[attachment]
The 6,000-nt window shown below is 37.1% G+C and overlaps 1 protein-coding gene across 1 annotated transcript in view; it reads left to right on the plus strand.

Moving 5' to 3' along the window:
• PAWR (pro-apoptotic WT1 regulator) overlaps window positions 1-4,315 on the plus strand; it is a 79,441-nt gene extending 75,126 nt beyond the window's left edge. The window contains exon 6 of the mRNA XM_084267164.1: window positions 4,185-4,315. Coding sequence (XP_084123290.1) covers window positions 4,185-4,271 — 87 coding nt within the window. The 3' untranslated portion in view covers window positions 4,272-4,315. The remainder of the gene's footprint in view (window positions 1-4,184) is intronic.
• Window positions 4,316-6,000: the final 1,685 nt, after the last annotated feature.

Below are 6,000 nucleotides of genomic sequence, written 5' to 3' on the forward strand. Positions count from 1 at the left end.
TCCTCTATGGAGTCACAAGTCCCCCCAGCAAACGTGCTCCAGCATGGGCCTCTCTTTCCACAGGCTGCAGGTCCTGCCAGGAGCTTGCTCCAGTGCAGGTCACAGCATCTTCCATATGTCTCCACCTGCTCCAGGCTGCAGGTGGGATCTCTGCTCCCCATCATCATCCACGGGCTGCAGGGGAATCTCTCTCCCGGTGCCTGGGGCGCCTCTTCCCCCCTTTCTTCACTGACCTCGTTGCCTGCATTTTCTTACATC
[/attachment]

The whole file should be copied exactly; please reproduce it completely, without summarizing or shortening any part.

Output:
The 6,000-nt window shown below is 37.1% G+C and overlaps 1 protein-coding gene across 1 annotated transcript in view; it reads left to right on the plus strand.

Moving 5' to 3' along the window:
• PAWR (pro-apoptotic WT1 regulator) overlaps window positions 1-4,315 on the plus strand; it is a 79,441-nt gene extending 75,126 nt beyond the window's left edge. The window contains exon 6 of the mRNA XM_084267164.1: window positions 4,185-4,315. Coding sequence (XP_084123290.1) covers window positions 4,185-4,271 — 87 coding nt within the window. The 3' untranslated portion in view covers window positions 4,272-4,315. The remainder of the gene's footprint in view (window positions 1-4,184) is intronic.
• Window positions 4,316-6,000: the final 1,685 nt, after the last annotated feature.

Below are 6,000 nucleotides of genomic sequence, written 5' to 3' on the forward strand. Positions count from 1 at the left end.
TCCTCTATGGAGTCACAAGTCCCCCCAGCAAACGTGCTCCAGCATGGGCCTCTCTTTCCACAGGCTGCAGGTCCTGCCAGGAGCTTGCTCCAGTGCAGGTCACAGCATCTTCCATATGTCTCCACCTGCTCCAGGCTGCAGGTGGGATCTCTGCTCCCCATCATCATCCACGGGCTGCAGGGGAATCTCTCTCCCGGTGCCTGGGGCGCCTCTTCCCCCCTTTCTTCACTGACCTCGTTGCCTGCATTTTCTTACATC